SSD questions

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I'm confused about terminology used for SSD devices and would
appreciate clearing up what I'm overlooking.

If a SSD has no moving parts, then why does the literature reference
head seek times and estimate the number of head seeks before the device
would fail.  It seems contradictory to me because I keep thinking of
head seeks as being an actual movement within drive yet the ads lead me
to expect that the drive has no moving devices inside it.

I would have thought failure would be due to something of a
non-mechanical nature.

When the literature talks about the number of seeks that an SSD can
peform before failing, what does that correspond to (roughly) in actual
time?  I'm used to thinking of hard disk drives as lasting around five
years or more based upon my usage.  I'm trying to develop some picture
of what would be the equivalent for an SSD device, especially since I'm
starting to see recommendations to use an SSD for the boot disk in a
pc.   I have no experience with them to figure out how long they might
last and what to listen for to be aware if one is starting to fail.



Re: SSD questions

John wrote:
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As far as I know, flash has limited program/erase cycles, but for
reading, you can do as much as you want.

NAND flash is block oriented, but that is generally hidden from the user
(changing a 512 byte sector means erasing and writing a 128KB block).
Wear leveling, is intended to spread the limited program/erase cycles
over the flash device. You can take the capacity (32GB) multiply by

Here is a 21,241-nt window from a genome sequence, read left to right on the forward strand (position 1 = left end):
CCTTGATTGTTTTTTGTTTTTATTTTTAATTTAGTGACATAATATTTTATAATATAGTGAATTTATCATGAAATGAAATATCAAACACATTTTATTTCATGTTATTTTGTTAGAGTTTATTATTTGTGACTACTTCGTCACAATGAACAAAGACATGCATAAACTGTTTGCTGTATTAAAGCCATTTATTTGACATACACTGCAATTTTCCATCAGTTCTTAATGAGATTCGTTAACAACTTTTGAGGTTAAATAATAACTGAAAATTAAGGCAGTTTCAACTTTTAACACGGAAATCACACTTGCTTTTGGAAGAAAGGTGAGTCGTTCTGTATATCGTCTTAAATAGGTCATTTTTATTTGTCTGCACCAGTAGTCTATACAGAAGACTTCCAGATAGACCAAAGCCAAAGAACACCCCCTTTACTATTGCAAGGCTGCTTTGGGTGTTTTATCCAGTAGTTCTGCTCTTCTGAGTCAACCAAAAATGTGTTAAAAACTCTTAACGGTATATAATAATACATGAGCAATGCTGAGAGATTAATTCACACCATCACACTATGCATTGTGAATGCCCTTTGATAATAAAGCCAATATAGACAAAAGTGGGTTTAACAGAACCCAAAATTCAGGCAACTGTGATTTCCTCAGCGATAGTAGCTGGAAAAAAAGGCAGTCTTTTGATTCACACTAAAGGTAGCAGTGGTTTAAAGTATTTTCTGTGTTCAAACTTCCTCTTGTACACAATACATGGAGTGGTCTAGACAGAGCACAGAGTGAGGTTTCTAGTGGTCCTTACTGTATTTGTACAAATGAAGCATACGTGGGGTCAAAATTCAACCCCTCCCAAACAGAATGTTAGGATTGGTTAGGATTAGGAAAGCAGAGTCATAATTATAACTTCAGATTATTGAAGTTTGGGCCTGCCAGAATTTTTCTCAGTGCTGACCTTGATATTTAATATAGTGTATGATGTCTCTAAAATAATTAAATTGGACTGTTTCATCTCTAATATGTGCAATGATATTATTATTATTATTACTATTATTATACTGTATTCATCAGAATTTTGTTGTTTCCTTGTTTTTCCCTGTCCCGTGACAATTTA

the program cycles (10K for MLC type flash perhaps) and get some idea
of the amount of data that can be written (32GB*10K). Some manufacturers
might state that as "writing at 40MB/sec for 5 years", as a way of stating
what they think the wearout will be. Some of the flash device capacity is
held in reserve, for more efficient operation or as sparing for bad blocks.

In terms of failure modes, you can see some fail in this NASA testing.
But they're using irradiation for testing, which is an issue in space.
Irradiation on earth could still be an issue, as we're still exposed
to cosmic radiation.

Do you have a link to the document in question ? Perhaps it
contains some justification for using an inappropriate analogy
about "heads n' seeks".


Re: SSD questions

Paul wrote:

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Thanks Paul.

After reading the article you cited and going back to articles on SSD
and flash memory at Wikipedia, it's obvious to me that I was applying
terminology and mental images appropriate to what I had learned about
hard drives from years past to the current SSD drives, apples and
oranges as it were.


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